Aidelle froze (but, luckily for her, not literally). She didn’t like the sound of that cry. She clutched at herself, as though she was making sure that she was still intact.
“What did you do?”
Zara gazed down at the clock tearfully.
She fingered the wristwatch before putting it back, sighing. The hands had stopped swinging, Zara’s mood hadn’t.
“I guess we’ll call it a day then…”
Zara went to stand, but was held back by Aidelle.
“Now, why stop?”
“Well, I think-”
“What happened? What is it that you’re refusing to tell me? –No, don’t try to talk your way out of it again, Zara…”
Zara sighed, knowing when she was beaten.
“I just lost us a day,” she muttered, looking to the floor.
“What do you mean?”
“Well, I start from the beginning:
“My wristwatch, being from your future and my present time, it tells me what day and time it would be if time was still in motion here. The thing is, Peter, my brothers, and I, we found out that (as time is growing too far apart), there will come a point when time will be too far gone to repair itself.
“Peter suggested (using his great initiative) five years after your clock-breaking incident, and some…um…friends of mine calculated it to be then.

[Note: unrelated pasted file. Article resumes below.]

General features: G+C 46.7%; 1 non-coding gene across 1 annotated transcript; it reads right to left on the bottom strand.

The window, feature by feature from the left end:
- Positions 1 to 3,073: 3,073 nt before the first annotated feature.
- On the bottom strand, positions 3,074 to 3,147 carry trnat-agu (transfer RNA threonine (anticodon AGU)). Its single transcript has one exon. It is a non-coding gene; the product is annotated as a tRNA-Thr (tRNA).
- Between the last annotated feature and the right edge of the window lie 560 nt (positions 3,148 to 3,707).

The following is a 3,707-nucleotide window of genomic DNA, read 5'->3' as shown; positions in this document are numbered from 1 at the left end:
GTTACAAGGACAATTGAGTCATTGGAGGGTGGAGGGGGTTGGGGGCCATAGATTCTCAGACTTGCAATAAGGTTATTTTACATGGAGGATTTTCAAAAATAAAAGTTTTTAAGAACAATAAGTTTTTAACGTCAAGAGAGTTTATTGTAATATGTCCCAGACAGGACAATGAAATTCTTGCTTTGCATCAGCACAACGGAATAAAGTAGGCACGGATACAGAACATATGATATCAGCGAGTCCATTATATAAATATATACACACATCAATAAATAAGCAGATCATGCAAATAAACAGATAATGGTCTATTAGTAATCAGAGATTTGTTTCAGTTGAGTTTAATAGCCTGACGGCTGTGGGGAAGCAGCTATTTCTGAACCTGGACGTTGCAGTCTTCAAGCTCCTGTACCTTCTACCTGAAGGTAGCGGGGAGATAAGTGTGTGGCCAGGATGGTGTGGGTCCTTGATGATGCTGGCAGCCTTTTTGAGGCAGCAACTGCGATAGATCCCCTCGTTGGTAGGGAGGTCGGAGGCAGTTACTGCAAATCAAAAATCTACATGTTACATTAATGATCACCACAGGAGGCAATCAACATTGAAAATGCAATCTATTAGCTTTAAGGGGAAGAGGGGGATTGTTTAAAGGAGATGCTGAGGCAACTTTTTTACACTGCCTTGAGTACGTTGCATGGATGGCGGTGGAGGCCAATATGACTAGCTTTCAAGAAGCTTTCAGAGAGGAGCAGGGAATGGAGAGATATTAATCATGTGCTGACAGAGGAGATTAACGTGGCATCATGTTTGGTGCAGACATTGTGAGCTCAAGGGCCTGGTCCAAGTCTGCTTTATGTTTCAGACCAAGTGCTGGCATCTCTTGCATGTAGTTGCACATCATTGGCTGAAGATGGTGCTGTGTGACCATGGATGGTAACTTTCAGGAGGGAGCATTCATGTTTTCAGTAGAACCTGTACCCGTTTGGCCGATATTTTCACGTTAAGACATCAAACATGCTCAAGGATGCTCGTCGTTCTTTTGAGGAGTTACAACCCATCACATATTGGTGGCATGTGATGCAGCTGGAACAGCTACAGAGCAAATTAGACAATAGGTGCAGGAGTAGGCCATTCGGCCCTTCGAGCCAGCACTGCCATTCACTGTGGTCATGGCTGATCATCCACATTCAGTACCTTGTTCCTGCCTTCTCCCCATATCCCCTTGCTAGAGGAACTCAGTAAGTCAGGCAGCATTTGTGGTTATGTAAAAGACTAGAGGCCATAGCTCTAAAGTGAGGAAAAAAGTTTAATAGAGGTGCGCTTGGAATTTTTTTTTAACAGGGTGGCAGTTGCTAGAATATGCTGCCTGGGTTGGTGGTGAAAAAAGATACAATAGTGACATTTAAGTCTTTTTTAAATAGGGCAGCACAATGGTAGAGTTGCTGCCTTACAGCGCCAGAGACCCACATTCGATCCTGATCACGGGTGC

“Unfortunately, year is hard to set on the watch. I suggested that I should make more than one trip. But my…friends and family said that I should make one, precise jump, in order to minimize any health risks for…myself. In fact, that was the only thing they agreed on.”
Aidelle sat down, nodding. Zara’s future wasn’t so rosy after all.
“And so, I made my way to arrive here. Uncle Peter warned me of trouble; I suppose, I should have heeded both your warnings not to mess with the clock.”
“Okay, so your clock shows what time it is in the present. Zara, what else…?”
“Well,” Zara bit her lip, so violently that she was almost drawing blood, “We have until August 28th, real time, to fix the fissure between the times. That would have been two days from today, that is, what would have been August 26th; but, in meddling with the timepiece-machine-thingy, I’ve moved it forward to August 27th. We only have one day to fix this!”
She was close to tears, more miserable than Aidelle, for whom the news bounced off like some wavelength of light energy; she absorbed a bit of it, but mainly just stood and pondered it in extent.
“Aidelle, we’re not to get out of this anytime at all, unless we can resolve it over the next day.